LAF News Blog
Stay up to date on LAF!
by Janet Broughton, 2011 Olmsted Scholar
Tectonic theory has had significant and even transformative influence on architecture. Discussion of tectonics guides architects toward expressive construction and even spurred radical redefinition of the discipline in the late 1800s. A tectonic theory of landscape architecture, however, remains undeveloped, and its potential benefits remain unrealized.
My master’s thesis research has come to explore tectonic theory in landscape architecture, yet my inquiry began with a nebulous interest in how my experience working with textiles could fruitfully translate to landscape architecture. I began by collecting and analyzing works integrating textiles and landscape; making and experimenting with textiles (see figure at right); and studying Gottfried Semper’s textile-based myth of origin for architecture.
These pursuits directed my efforts toward seeking the potentials of textiles in structuring landscape, and provided a model for how textiles and related construction techniques could inform a tectonic theory specific to landscape architecture. I found my model in architecture, beginning with Semper. He narrated the evolution of architecture through many generations of makers building on the technical and stylistic foundation of textile crafts. In Semper’s story, textiles were the primordial spatial membrane used to block the dynamics of the environment and shelter people inside.
In landscape architecture, however, textiles have the potential to strategically engage with the ever-changing conditions of the outdoors. Textiles are porous and flexible, uniquely suiting them to integrating, responding to, and even structuring landscape contingency. Existing projects put textiles to work: filtering, diffusing flows, and integrating materials and organisms (see figure below for examples). If landscape architects were to discuss tectonic theory, the characteristics significant in a landscape context could provide a place to begin.
In architectural tectonic theory, textiles informed stylistic rules. Semper’s rules called for the use of materials in tasks to which they were suited, and also for artistic expression in keeping with the symbolism of the selected material. In landscape architecture, textiles are suited for engagement with contingency. They also create what they symbolize: a cyborgian manifestation of the inseparability of people, our materials, and the rest of nature. The adoption of tectonic theory based on these ideas would require landscape architects to act not as stewards but as actualized natural agents; to realize and engage the constructive potentials of contingency and time; to embrace and develop new expectations for successful design and aesthetics; and to develop strong political and ethical stances.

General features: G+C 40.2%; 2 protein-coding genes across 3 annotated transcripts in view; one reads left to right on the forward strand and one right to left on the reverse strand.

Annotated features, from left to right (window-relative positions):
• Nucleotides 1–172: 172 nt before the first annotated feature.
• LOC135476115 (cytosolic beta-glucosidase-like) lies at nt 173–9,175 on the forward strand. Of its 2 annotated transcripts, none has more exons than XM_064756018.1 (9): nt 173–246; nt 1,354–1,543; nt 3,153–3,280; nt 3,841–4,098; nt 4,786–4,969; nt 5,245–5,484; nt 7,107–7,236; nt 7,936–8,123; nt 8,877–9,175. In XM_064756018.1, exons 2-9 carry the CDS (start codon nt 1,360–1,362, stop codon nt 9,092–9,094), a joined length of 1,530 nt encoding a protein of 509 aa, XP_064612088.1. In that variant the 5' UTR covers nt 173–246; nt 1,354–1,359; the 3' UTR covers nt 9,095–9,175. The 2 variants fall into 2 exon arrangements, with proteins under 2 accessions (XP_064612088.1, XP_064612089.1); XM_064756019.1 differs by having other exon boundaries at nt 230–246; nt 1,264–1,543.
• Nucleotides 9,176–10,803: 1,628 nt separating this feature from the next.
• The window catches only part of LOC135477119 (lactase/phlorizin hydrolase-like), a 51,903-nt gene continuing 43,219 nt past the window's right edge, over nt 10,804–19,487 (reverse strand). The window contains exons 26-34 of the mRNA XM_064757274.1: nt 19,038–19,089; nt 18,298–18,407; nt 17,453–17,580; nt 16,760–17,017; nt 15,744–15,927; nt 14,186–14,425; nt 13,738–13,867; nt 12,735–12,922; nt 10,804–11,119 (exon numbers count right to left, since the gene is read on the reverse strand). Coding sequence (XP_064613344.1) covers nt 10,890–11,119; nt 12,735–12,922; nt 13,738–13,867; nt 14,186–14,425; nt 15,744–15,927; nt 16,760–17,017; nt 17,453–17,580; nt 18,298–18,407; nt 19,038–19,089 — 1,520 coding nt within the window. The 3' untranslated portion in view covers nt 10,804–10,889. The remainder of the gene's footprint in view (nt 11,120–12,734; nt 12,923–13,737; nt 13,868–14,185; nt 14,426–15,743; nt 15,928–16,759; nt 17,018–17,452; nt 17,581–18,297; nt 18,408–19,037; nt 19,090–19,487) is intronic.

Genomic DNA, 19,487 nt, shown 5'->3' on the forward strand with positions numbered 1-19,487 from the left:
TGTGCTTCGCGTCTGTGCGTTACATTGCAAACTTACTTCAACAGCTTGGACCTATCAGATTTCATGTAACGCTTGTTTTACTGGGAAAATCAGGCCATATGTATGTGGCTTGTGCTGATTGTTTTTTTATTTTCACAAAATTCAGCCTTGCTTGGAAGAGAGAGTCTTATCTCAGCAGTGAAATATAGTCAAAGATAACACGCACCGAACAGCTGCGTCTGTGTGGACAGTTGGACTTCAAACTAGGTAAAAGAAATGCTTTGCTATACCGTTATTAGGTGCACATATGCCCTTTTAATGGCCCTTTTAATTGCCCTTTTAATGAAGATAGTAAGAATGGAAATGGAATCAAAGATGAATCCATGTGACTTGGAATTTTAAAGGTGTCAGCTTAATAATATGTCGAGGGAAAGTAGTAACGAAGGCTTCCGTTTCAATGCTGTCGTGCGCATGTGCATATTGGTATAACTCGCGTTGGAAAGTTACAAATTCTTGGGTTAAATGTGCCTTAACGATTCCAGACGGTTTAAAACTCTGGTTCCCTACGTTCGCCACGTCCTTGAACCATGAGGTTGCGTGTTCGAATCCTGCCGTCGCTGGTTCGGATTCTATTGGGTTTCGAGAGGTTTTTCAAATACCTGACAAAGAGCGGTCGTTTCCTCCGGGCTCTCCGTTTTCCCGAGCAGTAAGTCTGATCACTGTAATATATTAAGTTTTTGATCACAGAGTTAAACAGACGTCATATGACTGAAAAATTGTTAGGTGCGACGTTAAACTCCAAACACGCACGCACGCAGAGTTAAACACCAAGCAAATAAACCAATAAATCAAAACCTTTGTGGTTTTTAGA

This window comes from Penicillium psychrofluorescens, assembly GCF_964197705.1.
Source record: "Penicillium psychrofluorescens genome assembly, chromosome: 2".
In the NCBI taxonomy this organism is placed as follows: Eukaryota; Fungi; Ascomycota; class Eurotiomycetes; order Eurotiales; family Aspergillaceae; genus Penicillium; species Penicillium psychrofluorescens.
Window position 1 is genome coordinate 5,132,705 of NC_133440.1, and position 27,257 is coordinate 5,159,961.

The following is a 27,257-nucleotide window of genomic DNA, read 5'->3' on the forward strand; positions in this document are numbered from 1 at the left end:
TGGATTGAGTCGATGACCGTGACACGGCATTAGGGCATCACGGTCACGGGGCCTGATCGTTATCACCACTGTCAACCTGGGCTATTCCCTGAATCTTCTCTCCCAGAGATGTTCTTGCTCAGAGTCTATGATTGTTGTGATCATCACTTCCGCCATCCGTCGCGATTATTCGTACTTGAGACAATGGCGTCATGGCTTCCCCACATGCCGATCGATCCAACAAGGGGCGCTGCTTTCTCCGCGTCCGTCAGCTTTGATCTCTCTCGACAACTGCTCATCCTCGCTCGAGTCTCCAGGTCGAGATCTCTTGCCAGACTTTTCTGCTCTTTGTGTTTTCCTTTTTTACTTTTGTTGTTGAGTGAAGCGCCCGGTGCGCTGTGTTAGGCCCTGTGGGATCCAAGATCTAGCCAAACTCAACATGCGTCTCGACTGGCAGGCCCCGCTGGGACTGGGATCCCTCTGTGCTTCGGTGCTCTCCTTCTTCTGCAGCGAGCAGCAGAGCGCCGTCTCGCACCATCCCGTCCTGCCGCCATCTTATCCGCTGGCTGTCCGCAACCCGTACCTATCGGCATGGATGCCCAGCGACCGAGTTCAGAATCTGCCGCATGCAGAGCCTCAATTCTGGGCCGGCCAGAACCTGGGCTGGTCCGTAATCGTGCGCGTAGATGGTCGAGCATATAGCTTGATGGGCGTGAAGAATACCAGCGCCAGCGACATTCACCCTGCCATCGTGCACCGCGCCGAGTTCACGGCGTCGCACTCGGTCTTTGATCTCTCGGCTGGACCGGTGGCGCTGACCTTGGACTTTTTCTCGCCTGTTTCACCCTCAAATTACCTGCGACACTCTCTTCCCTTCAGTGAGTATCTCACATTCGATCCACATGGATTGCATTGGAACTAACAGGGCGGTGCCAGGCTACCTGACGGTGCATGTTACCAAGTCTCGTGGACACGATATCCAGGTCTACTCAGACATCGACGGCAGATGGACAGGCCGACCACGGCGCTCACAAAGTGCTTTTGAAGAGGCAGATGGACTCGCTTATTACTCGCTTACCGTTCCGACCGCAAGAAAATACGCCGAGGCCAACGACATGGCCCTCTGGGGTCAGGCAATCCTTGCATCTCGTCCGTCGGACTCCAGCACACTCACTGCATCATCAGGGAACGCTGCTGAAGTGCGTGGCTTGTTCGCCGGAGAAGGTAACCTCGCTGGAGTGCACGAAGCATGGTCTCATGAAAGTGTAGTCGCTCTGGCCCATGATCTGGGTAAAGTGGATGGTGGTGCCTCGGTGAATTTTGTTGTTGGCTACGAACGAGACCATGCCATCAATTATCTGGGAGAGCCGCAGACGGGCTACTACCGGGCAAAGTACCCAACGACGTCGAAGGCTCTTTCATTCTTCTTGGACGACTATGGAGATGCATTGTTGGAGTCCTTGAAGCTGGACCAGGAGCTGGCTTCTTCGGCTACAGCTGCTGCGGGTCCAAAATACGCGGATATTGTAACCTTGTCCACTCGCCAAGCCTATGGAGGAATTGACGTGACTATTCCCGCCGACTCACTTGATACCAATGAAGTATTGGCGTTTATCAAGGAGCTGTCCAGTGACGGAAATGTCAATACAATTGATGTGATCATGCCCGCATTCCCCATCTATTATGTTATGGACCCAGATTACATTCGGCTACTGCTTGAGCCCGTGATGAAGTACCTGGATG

As I continue my thesis in the spring, I hope to extend these ideas to a myth of origin for our discipline. The cast of characters present when architects became creators of space, not creators of symbolic form, intertwines interestingly with the characters acting at the beginnings of landscape architecture (see figure below). How might landscape architecture look today if John Claudius Loudon, instead of defining landscape gardening as an imitative art, had grounded his definition in landscape-specific constructive practice?
Janet Broughton will soon be in her final semester of the Master of Landscape Architecture program at University of Illinois at Urbana-Champaign. She will assist with teaching construction in her department while finishing her coursework and finalizing her thesis.
Subscribe to an RSS Feed for this post's comments, and find out when someone responds.